Guest Column | May 19, 2014

6 Must-Haves For Retailers' Mobile Platforms

Greg Burch, VP Mobile, Business Development and ISV Relationships, Ingenico North America

By Greg Burch, VP Mobile, Business Development and ISV Relationships, Ingenico North America

The mobile platform has become a key strategic component for retailers focused on creating a compelling in-store experience for shoppers, enabling clerks to provide increased service and bringing the point of sale to the in-lane point of service. Below is a list of must-haves when offering a mobile store system platform to retailers:

  1. Flexible data connectivity options. Retailers must determine how a new mobile platform operates within their existing network infrastructure. Does it connect directly to legacy systems or should it run in its own silo? Flexible data connectivity will accommodate legacy systems as well as future technology investments. This is often accomplished with a flexible, standards-based API that also allows enterprise legacy systems to achieve connectivity through a translation layer.
  2. Scalable mobile solution. Many retailers are still launching their first mobile in store platforms, therefore, they are learning about their individual store operations requirements and team capabilities. To achieve success in this evolution, the platform should be scalable to support a phased implementation. Retailers should be able to launch a subset of the full system feature set in order to migrate to a mobile store system; for example, a retailer could launch a system that only implements inventory look up to start to enable the mobile evolution of the store operations infrastructure. Additionally, retailers should be able to scale up the quantity, functionality, and type of devices on the system.  
  3. Secure support for payment services. Payments accepted on a mobile platform must be P2P (point-to-point) encrypted in a PTS (PIN Transaction Security)-certified payment terminal. This is particularly critical to ensure that data being passed to tablets and phones running a commercial “open” platform do not have access to sensitive card data and supports achievement of PCI DSS (Payment Card Industry Data Security Standard) certification.
  4. Support for future payment and loyalty acceptance methods. A retail mobile platform should support EMV chip card acceptance as well as QR code and beacon technology.  Support for EMV, a global standard for authenticating debit and credit card transactions, ensures the ability to accommodate the upcoming EMV liability shift that will be imposed by the card brands by October 2015 — after this date merchants will be liable for card fraud if systems are not EMV-enabled. QR code and beacon support position the merchant to accept emerging loyalty acceptance methods.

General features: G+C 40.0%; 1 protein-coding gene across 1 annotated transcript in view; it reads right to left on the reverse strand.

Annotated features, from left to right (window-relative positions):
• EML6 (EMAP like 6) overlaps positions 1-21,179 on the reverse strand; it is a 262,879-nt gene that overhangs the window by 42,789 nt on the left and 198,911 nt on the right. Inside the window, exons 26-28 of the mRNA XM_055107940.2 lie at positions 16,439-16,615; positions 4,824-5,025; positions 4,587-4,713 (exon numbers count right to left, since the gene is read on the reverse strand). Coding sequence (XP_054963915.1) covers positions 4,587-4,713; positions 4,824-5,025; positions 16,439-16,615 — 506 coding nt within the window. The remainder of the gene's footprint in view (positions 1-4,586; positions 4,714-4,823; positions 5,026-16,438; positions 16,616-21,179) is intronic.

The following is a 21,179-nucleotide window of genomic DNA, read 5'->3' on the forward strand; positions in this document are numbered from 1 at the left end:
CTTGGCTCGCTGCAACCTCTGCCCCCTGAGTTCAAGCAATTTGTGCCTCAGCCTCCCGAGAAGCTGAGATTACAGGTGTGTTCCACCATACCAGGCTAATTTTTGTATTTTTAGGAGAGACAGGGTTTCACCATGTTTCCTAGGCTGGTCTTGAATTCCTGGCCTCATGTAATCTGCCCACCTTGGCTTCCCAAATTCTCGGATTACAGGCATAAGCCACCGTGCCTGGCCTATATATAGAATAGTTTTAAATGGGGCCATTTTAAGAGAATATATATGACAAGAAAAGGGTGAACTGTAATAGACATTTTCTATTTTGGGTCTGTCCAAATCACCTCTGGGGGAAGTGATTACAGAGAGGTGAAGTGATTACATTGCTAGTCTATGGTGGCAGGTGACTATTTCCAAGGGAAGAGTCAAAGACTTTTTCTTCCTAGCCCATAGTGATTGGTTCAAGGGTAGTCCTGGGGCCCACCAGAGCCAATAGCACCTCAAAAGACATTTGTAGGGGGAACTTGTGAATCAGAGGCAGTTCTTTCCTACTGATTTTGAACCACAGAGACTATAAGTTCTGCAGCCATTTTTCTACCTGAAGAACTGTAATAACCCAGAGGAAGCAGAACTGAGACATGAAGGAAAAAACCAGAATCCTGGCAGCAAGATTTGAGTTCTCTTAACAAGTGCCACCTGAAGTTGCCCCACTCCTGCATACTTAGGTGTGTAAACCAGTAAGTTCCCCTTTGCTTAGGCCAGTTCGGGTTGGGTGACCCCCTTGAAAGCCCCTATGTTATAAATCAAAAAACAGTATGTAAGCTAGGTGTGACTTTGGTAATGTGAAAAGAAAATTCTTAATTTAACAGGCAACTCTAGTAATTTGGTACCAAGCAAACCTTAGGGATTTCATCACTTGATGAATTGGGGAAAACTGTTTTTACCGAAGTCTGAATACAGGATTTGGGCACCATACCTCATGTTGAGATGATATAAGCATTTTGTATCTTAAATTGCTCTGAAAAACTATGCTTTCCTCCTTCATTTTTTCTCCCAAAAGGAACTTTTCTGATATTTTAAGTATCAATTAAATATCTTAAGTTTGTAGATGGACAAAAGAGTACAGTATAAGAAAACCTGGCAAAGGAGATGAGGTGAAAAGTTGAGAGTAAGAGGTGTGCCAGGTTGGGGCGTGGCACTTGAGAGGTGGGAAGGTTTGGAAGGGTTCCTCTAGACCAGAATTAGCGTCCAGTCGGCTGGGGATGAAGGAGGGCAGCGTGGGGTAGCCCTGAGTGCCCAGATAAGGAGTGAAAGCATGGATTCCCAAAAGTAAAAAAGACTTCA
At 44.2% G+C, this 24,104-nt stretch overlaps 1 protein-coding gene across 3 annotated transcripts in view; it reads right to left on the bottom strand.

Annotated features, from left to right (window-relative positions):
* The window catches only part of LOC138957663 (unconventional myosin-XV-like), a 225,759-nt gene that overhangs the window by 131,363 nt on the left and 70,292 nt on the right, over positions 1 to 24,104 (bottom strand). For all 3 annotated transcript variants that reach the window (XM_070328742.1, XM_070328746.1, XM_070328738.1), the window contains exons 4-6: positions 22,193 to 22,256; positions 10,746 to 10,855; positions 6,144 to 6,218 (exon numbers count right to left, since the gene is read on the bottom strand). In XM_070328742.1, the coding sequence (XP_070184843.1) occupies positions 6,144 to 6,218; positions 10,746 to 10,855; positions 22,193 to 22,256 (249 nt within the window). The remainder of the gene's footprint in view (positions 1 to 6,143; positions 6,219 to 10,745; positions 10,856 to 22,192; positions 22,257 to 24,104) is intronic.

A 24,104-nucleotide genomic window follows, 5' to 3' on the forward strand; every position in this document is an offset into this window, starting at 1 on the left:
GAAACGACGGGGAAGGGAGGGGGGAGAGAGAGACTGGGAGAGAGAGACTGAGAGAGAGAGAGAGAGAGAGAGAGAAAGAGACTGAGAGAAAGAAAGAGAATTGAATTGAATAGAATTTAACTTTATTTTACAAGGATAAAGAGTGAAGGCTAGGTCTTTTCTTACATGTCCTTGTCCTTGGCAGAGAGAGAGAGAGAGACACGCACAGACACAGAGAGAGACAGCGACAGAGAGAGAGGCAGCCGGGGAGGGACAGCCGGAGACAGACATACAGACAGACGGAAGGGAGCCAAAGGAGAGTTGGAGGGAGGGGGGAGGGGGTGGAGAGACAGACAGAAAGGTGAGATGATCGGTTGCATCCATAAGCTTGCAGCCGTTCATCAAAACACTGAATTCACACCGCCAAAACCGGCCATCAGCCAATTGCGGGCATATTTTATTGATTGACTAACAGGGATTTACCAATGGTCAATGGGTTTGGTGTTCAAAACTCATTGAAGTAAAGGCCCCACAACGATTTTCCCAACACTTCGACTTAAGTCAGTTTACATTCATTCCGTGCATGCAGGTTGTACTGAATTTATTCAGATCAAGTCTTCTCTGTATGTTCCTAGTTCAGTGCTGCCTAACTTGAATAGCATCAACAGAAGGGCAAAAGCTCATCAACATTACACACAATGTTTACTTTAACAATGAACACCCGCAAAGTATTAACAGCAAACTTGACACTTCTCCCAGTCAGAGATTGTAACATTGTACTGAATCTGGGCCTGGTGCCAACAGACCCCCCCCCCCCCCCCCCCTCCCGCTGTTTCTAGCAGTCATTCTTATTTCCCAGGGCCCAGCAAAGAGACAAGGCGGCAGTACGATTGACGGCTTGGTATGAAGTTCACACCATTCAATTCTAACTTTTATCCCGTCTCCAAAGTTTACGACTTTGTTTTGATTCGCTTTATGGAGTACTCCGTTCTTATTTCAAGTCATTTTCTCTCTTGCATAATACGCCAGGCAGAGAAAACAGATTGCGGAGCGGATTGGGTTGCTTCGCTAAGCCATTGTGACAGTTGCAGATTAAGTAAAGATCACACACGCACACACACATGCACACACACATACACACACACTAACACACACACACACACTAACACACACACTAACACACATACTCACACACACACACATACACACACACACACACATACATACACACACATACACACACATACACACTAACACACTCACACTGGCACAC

5. Flexible user interface customizable to merchant staff and use case. Retailers have realized that “one size does not fit all” when it comes to mobile commercial products in the enterprise. For example, mobile tablets are used for consultative selling and phones are used for line busting. The retail mobile platform must allow the retailer to quickly and easily alter the user interface for various use cases including line busting, consultative sales, and inventory lookup. In addition, user interfaces should be seamlessly customized to the type of device, i.e., a more detailed and graphical user interface for tablet use and a streamlined, no-button-press interface for line busting.
  6. Align with merchants’ omni-channel strategy. Retailers are now implementing two types of mobile applications, one for in store clerk use as an extension of the traditional POS and another consumer facing application that is downloaded to consumer phones and tablets. The implementation of the mobile platform must result in a seamless experience between these two applications as well as the additional components of the retailer’s omni-channel strategy. Example features include:
    • Ability to shop online and view detailed product descriptions from the retail mobile platform. 
    • Showcase promotional coupons and flyers to ensure customers never miss out on a deal.
    • Let customers build a shopping list or write a review about their latest purchases from within mobile in store kiosks or their hand held devices. 
    • Allow connectivity with various social media applications to enable consumers to share purchases and registries within their network.
    • Have customers sign up for in-store workshops or appointments using the retail mobile platform.

These must haves support a retail mobile platform that raises sales assistant productivity, heightens brand awareness, and supports the delivery of an enhanced shopping experience.

Gregory Burch, Director of Business Development for Ingenico North America, is responsible for developing strategies to bring new technology and solutions to Ingenico’s retail clients as well as building plans to introduce Ingenico products and services into new markets. With more than 15 years of experience, Burch has driven results in numerous technical and leadership positions in the point of sale and telecom industry.